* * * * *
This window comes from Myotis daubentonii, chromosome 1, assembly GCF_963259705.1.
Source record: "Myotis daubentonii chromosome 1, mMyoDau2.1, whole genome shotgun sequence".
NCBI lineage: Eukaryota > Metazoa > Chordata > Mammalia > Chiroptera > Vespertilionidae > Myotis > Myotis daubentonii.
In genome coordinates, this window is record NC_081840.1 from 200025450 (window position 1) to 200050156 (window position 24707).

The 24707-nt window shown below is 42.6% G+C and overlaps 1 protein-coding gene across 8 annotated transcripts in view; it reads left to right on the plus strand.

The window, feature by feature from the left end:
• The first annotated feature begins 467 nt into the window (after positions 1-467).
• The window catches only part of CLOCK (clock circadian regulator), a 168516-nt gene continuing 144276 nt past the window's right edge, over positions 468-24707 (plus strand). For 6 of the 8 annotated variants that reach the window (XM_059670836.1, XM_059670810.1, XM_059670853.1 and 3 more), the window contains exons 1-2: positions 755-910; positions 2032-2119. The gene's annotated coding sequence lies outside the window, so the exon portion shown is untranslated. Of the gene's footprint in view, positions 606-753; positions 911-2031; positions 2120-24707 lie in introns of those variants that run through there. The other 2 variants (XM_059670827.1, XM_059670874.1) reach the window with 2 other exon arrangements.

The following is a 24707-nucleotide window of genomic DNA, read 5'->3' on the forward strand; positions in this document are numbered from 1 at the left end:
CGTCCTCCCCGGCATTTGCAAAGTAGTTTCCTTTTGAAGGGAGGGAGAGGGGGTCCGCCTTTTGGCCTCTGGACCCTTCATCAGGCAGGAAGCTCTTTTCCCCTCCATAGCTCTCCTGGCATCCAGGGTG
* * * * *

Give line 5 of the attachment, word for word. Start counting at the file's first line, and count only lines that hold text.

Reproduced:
The 24707-nt window shown below is 42.6% G+C and overlaps 1 protein-coding gene across 8 annotated transcripts in view; it reads left to right on the plus strand.